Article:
I thought I would write a quick post about gendered-pronouns. Gendered-pronouns (GP) are those little things that help people figure out who they are talking about. She had red hair, green eyes, and is taller than Lilly. Or, he wore a ball cap and saggy shorts. Makes it easy, right? Not always. There are many people out there who don’t go by a specific GP, or they go by a different GP than you think they would. Some people don’t like the whole gender binary thing, and want something neutral to go by. So, where do we go from here?
Gendered-pronouns 101: My favorite way to go is to use they. Some grammarians out there will tell you that using they as a non-gender-specific-pronoun is incorrect. I say, hogwash! They can be especially helpful when writing copy. I don’t assume that I am writing for a specific gender, so why would I use he/she, or the horrible (s)he, when I’m writing. They works great.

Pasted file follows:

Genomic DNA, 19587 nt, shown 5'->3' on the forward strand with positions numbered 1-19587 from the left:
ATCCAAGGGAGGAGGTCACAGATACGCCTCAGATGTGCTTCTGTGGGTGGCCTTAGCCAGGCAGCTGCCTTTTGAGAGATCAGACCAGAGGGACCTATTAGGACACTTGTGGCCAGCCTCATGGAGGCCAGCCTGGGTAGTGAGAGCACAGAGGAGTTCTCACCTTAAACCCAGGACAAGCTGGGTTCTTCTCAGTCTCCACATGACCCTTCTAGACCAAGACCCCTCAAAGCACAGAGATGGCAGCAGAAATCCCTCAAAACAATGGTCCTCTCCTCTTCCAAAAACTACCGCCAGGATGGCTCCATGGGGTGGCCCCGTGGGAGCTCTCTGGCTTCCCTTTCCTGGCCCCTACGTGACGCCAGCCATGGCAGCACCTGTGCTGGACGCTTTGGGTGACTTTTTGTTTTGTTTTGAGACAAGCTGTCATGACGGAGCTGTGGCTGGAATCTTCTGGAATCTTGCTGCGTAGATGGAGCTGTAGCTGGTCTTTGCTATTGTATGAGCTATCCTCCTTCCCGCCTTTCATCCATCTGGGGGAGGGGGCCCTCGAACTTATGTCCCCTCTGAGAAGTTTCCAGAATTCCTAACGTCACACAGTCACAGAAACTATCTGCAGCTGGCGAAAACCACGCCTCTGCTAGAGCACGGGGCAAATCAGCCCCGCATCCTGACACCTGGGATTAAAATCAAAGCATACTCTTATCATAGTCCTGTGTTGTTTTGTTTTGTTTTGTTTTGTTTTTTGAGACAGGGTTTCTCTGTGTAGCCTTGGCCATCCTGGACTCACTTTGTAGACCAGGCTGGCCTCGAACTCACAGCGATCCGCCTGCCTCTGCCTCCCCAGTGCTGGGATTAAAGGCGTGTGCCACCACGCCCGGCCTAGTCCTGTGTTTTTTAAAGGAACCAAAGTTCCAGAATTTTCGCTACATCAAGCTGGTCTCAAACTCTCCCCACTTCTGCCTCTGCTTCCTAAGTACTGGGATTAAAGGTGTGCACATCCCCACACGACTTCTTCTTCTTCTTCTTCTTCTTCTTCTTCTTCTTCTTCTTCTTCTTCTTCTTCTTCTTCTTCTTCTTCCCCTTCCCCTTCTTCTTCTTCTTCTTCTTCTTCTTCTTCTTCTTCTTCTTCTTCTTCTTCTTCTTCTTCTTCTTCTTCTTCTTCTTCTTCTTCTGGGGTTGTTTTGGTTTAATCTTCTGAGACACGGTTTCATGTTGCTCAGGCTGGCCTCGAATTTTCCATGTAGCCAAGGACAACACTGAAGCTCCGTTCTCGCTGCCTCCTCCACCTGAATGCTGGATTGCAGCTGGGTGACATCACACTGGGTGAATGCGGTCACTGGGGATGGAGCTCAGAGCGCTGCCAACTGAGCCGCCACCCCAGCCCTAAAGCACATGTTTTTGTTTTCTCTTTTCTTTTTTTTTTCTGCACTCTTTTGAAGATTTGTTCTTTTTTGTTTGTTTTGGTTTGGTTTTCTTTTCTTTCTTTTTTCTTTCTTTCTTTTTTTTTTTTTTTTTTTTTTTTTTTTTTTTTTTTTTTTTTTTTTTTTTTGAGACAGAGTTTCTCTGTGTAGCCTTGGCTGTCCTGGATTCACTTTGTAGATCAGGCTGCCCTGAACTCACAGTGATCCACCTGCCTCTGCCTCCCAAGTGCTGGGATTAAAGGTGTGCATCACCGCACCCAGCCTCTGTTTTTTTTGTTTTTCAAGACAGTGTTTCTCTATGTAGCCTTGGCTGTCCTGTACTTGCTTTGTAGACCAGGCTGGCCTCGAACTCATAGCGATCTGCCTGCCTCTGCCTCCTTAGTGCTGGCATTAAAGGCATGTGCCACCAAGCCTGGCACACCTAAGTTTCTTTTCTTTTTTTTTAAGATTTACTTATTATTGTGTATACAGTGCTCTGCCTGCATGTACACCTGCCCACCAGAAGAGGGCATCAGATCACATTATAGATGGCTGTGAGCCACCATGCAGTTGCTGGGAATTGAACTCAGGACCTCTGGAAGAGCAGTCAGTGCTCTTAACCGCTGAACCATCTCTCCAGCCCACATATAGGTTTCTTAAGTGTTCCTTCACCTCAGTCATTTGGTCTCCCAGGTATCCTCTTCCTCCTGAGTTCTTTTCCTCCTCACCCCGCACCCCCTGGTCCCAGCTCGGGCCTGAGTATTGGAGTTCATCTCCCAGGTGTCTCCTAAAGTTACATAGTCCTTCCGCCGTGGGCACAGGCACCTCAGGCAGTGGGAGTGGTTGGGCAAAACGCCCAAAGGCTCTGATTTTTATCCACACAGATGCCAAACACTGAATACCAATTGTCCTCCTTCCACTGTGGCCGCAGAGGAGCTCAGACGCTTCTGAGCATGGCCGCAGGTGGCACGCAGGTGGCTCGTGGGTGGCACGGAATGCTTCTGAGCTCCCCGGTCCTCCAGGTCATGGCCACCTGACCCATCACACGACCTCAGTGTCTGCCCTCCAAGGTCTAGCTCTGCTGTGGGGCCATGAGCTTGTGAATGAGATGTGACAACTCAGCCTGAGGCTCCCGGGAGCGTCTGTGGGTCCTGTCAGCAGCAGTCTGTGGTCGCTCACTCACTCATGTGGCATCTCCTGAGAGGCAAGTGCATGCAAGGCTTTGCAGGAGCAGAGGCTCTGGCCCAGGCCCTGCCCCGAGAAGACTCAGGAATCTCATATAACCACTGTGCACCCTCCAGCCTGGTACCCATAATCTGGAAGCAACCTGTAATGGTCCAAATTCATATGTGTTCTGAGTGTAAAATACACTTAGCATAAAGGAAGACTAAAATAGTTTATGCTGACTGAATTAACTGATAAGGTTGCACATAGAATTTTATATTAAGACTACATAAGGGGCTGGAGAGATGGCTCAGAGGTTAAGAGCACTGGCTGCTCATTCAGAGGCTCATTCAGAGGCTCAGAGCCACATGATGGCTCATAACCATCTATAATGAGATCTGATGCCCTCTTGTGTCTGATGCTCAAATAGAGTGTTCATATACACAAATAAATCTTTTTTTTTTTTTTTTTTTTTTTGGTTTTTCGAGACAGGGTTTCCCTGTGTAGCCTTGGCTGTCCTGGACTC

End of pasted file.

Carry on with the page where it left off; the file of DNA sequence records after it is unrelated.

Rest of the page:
Gendered-pronouns 201: If you know a person, or group of people and know their specific GP, use it! Some people like using he or she—even more so if it fits with their gender expression. There are also ze, zie, zir. If you have a group of friends, and have heard these expressions, try them out. Your friends will appreciate the effort. Along these same lines, there are ze, sie, hir, and others. Check out the chart.
Really, one of the best things you can do, is learn someone’s name, and use that. It is surprising how easy that can be. If you take a bit of time to listen and figure out what GP a person prefers, it can save you a whole lot of trouble. Or, if you are feeling confident (and nice, not jerky) ask the person in question what GP they prefer. You might make a new friend.
Thus ends my gendered-pronoun lesson. Thanks for reading, please share.